Error of Transposition

Written by True Tamplin, BSc, CEPF®

Reviewed by Subject Matter Experts

Updated on March 23, 2023

Transposition Error: Definition

Transposition error is an error that occurs when digits are reversed while recording them. For example, 87 may be recorded as 78, or 420 as 402.

A slide refers to the entry of a number with incorrect placement of decimal points, such as recording 2.170 as 21.700 and 4.500 as 450.

How to Locate and Rectify Transposition Errors

A quick way to check for either a transposition or a slide is to find the difference between the debit and credit column totals of the trial balance and divide this amount by 9.

If the answer does not have a remainder, this indicates that either a transposition error or a slide may have been made.

To find these types of errors, you should carefully check all amounts in the trial balance against the ledger account balances.

It is important to ensure that all balances are correctly copied, and you may need to check the ledger back to the general.

It is also important to determine what type of error has been made. This is because the approach used to correct an error depends on the type.


A payment of $89 was journalized for a telephone bill as a debit to a telephone expense account by $98. It was also credited to cash by $98.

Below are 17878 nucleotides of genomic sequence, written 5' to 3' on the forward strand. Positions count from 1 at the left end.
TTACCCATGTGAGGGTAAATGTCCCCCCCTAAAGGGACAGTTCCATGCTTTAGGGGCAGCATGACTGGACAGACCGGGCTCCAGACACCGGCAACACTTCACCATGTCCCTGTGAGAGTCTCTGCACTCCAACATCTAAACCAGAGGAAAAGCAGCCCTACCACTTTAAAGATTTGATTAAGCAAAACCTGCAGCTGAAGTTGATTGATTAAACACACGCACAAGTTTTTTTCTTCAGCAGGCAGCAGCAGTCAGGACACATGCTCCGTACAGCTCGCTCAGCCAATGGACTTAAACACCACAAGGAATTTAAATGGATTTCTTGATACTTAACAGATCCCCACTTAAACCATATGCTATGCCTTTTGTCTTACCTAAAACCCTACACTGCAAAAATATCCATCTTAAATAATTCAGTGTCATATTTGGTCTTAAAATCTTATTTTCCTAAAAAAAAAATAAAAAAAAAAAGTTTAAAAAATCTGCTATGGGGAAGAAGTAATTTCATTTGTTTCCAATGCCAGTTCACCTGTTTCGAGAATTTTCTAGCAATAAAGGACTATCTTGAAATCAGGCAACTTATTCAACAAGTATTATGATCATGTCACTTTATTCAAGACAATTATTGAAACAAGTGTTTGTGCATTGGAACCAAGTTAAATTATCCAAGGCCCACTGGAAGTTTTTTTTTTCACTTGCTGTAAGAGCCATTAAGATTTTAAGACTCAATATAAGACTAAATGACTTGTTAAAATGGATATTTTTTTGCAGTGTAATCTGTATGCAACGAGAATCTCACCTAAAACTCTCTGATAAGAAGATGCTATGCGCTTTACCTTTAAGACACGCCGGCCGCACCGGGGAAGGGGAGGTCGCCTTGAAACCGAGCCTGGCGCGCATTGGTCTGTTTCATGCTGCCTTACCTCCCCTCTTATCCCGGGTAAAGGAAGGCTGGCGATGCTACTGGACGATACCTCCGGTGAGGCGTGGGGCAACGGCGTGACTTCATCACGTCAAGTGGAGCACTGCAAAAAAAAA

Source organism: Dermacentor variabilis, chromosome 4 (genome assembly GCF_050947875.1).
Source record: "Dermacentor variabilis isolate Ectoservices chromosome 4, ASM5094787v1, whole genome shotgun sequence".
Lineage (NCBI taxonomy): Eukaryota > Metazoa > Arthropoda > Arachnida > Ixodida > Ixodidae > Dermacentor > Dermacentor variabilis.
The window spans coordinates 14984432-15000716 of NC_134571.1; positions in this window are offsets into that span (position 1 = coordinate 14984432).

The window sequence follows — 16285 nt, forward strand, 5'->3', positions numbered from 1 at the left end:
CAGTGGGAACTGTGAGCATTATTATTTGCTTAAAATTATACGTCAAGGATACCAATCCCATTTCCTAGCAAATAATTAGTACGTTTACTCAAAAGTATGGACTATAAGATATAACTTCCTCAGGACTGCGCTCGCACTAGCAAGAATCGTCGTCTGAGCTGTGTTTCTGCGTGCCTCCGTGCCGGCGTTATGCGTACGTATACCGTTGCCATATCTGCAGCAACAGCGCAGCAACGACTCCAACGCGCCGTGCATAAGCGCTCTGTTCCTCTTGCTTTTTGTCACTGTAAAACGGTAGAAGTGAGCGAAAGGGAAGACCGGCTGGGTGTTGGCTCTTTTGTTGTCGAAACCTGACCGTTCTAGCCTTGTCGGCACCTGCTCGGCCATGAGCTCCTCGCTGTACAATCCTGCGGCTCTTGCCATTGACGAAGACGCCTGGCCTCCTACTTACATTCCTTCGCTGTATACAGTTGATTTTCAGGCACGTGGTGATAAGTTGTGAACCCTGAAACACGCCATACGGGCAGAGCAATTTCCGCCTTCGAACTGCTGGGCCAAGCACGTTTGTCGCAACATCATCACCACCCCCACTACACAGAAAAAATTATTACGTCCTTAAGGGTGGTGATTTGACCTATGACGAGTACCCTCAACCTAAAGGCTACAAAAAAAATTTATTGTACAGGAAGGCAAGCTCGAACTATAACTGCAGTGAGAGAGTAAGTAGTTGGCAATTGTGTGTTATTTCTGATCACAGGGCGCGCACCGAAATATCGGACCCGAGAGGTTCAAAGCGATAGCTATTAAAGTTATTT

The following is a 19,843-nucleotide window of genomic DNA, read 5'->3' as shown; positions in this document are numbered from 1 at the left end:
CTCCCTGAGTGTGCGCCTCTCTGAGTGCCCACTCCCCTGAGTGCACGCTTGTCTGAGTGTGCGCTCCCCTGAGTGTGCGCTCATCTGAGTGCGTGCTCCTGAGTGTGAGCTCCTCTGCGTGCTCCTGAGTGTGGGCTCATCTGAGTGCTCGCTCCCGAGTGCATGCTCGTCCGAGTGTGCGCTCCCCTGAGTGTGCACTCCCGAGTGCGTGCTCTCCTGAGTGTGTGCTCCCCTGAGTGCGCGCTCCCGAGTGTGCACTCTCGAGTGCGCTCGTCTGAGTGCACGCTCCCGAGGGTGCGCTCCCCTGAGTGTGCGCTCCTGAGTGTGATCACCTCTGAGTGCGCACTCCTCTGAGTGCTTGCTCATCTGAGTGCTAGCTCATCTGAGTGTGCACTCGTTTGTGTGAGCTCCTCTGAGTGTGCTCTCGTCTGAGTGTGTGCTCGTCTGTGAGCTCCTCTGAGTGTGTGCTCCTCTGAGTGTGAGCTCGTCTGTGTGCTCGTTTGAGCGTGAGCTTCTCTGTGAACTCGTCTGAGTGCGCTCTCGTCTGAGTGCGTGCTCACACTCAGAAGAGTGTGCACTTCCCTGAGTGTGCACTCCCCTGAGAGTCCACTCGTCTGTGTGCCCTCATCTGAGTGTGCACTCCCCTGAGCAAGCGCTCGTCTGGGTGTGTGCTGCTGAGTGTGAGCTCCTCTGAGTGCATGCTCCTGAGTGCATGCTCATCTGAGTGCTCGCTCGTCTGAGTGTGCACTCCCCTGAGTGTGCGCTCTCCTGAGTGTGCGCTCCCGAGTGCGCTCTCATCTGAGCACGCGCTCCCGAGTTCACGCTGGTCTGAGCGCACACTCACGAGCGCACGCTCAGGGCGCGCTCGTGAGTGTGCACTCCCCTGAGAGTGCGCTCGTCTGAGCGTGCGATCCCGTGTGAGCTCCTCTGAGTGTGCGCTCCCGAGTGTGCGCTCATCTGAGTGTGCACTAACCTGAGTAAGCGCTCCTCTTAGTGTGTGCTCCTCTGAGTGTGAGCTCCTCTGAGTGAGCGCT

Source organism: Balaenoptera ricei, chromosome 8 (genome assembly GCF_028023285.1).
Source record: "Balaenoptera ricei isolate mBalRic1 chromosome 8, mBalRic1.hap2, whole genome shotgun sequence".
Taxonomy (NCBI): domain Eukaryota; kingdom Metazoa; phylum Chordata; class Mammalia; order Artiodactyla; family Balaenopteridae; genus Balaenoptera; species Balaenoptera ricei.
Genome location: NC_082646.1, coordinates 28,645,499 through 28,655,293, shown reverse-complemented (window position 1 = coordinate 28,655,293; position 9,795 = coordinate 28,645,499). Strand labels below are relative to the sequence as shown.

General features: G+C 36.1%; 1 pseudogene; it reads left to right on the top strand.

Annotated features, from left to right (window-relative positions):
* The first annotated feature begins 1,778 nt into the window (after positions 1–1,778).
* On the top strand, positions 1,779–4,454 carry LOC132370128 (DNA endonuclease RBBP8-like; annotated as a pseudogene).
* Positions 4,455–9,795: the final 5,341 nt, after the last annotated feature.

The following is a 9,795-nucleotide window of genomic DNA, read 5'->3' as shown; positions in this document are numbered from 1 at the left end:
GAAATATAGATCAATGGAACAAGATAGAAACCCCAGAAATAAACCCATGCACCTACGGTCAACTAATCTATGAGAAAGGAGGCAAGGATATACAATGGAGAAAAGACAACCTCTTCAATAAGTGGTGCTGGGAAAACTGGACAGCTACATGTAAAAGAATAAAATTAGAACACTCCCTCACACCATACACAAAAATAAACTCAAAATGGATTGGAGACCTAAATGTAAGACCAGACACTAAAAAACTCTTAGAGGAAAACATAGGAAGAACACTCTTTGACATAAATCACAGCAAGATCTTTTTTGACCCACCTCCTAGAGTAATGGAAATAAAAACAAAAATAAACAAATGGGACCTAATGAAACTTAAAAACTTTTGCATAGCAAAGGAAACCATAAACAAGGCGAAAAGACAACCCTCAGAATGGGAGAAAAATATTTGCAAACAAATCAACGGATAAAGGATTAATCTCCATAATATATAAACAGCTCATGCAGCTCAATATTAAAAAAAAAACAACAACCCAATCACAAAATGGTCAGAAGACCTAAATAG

This is an example of a transposition error, where the digits are reversed in the amount.

We can correct this error by making a debit entry to cash by $9 and a credit entry to telephone expense by $9.

Rectification Entry

Transposition Error Rectification Entry

Error of Transposition FAQs

About the Author

True Tamplin, BSc, CEPF®

True Tamplin is a published author, public speaker, CEO of UpDigital, and founder of Finance Strategists.

True is a Certified Educator in Personal Finance (CEPF®), author of The Handy Financial Ratios Guide, a member of the Society for Advancing Business Editing and Writing, contributes to his financial education site, Finance Strategists, and has spoken to various financial communities such as the CFA Institute, as well as university students like his Alma mater, Biola University, where he received a bachelor of science in business and data analytics.

To learn more about True, visit his personal website or view his author profiles on Amazon, Nasdaq and Forbes.